Wednesday, November 30, 2016

Ontario Energy Minister Previews Long-Term Energy Plan Themes

"I've really come to respect the enormous complexity of the energy and electricity system in Ontario."

Ontario's rookie Minister of Energy, Glenn Thibeault, is now confident enough of his grasp of the province's energy system that he unveiled themes for an upcoming Long-Term Energy Plan in a speech to the Empire Club:
  1. Nature and style of procurement should be technology agnostic
  2. Ontario's electricity market renewal/reform to provide better value
  3. Empowerment of consumers
These are ambitious themes. Unfortunately Minister Thibeault didn't display an understanding of the institutional barriers to change, and he's going to need to confront the demons of the sector before meaningfully advancing any of these goals.

He seems to expect the barriers to deliver change.

"It is clear to me that the nature and style of our procurement model needs review."

It is clear to even rocks in Thibeault's Sudbury riding that we have a ridiculous procurement model.

Perhaps the rocks there realize it was not reviews that brought us to today, but the abandonment of professional planning on September 18th, 2008. The end of professionalism in procurement cleared the way for the passage of the Green Energy Act which gave preference to certain "green" generators in contracting, grid access, and immunity from local government interference. [1]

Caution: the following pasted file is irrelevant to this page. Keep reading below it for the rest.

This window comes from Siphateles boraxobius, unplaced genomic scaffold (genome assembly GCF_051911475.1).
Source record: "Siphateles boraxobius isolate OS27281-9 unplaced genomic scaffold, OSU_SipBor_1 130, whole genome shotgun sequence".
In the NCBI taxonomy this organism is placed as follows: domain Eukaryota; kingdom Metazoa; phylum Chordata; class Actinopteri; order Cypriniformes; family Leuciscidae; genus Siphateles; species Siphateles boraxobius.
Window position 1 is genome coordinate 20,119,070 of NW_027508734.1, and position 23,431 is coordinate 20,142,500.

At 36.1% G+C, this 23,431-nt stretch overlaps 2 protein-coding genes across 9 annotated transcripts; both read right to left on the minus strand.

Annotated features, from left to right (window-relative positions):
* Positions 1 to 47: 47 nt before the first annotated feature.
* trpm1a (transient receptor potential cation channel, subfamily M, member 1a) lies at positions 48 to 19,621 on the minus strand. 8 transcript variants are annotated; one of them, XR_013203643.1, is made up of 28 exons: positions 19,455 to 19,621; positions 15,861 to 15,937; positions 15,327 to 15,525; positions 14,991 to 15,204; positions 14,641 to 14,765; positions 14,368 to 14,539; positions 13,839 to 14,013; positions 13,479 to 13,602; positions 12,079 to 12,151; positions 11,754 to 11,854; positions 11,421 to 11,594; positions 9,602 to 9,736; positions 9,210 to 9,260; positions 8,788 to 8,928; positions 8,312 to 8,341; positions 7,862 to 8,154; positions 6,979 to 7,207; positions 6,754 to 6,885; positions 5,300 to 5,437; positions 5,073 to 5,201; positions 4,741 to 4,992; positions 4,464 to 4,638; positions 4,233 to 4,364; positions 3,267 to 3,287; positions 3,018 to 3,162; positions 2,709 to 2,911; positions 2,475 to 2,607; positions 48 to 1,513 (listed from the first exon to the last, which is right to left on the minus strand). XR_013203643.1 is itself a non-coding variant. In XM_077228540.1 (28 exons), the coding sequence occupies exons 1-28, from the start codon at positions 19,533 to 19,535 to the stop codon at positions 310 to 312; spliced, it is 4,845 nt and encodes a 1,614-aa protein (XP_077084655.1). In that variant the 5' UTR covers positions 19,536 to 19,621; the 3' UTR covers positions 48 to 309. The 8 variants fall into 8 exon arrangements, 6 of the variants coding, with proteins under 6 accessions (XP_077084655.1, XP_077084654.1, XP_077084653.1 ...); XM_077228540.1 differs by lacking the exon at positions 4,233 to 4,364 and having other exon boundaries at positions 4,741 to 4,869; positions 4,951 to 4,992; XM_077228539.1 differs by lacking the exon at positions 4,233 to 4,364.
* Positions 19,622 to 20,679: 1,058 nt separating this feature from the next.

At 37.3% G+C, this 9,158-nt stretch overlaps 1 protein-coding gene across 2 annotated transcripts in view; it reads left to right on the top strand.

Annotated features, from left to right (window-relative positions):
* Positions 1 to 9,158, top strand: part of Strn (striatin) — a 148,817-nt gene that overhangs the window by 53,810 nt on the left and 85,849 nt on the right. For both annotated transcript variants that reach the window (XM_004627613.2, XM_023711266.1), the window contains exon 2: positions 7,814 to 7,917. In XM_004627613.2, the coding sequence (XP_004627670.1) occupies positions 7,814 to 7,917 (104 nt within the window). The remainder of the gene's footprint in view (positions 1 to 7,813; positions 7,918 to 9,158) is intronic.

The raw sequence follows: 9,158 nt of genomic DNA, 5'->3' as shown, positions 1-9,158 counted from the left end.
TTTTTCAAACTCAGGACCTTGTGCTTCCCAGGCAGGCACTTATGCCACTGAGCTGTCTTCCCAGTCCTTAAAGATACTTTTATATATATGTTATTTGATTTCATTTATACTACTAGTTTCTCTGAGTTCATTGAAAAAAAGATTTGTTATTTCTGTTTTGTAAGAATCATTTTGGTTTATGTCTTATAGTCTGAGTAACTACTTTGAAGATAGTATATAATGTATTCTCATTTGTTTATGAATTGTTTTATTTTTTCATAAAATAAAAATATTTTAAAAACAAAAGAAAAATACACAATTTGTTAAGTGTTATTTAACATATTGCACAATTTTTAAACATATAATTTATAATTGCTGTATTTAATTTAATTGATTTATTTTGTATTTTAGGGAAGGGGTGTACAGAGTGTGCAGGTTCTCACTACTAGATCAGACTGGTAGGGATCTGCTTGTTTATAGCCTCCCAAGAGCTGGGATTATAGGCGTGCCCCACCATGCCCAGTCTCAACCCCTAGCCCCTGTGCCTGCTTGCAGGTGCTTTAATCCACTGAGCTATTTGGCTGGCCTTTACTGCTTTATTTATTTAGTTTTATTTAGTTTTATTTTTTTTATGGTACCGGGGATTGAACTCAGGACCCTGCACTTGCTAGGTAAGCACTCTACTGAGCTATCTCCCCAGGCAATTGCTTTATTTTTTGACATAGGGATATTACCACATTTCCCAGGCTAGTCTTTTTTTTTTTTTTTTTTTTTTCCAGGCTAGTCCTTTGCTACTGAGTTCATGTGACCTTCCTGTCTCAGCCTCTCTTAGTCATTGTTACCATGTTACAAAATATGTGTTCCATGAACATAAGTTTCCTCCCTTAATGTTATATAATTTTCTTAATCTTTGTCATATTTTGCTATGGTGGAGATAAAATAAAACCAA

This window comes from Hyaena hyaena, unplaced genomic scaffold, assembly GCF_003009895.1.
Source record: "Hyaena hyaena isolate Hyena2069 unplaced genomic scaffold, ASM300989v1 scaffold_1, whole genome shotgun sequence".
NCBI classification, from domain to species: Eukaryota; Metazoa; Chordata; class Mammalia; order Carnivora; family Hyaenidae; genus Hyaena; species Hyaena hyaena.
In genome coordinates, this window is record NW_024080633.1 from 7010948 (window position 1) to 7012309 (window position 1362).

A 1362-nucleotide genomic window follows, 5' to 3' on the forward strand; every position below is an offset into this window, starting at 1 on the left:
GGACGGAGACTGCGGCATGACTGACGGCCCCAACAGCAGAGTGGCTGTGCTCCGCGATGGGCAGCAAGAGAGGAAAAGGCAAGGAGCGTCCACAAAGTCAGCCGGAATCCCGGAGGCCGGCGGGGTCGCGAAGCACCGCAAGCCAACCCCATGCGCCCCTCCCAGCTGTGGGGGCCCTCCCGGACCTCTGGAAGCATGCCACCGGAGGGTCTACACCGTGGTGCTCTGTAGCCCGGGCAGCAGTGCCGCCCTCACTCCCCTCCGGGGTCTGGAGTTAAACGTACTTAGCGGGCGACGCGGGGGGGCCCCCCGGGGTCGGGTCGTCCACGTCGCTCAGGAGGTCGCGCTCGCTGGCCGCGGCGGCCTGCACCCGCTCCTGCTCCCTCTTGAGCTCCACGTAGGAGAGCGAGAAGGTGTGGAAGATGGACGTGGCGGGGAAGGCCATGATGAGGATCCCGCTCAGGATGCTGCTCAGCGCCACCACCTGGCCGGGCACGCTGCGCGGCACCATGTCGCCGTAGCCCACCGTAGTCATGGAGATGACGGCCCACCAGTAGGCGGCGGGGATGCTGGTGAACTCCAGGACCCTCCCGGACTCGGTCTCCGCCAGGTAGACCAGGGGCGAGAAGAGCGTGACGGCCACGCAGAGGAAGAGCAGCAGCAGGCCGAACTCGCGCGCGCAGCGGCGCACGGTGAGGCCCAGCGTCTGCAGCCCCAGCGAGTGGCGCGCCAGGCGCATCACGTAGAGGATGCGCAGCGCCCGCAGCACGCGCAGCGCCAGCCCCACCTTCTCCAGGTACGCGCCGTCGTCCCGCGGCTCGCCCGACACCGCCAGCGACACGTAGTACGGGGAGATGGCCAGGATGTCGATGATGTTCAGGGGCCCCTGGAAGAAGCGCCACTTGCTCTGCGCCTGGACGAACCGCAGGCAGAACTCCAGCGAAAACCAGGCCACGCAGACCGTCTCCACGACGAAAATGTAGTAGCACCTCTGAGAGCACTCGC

After September 18th, 2008 there have been only 2 new-build projects contracted that were not shaded green (wind or solar or biomass or waste or combined heat-and-power):

  • The York Energy Centre was contracted 3 months later, in December 2009, following a "a three-year collaboration between industry, technical and community participants to identify solutions that best address the regional need," and
  • an Oakville power plant contact was announced in September 2009, one year after professional planning was abandoned. It was intended to "maintain local supply reliability," but became a political football and punted hundreds of kilometers away.

The novice Minister notes a desire to move away from technology-specific to technology-agnostic procurement of electricity. He doesn't note for the past 7 years the necessary contracting done was almost exclusively re-contracting of existing units which provided obviously better value than new-build generators could.

The intermittent wind and solar generators that dominated new procurement have a capacity value close to nil - they can never be necessary to provide reliable electricity to consumers. If Ontario moves to fossil fuels to provide a greater share of electricity, wind and solar could become useful to displace fuel consumption, but they cannot replace generators.
"How will distributed generation, net metering, increased electrification, storage technologies, and enhanced intergovernmental co-ordination on carbon pricing come to impact the electricity system in the coming decades? Those are the questions this industry will be challenged with on the road ahead."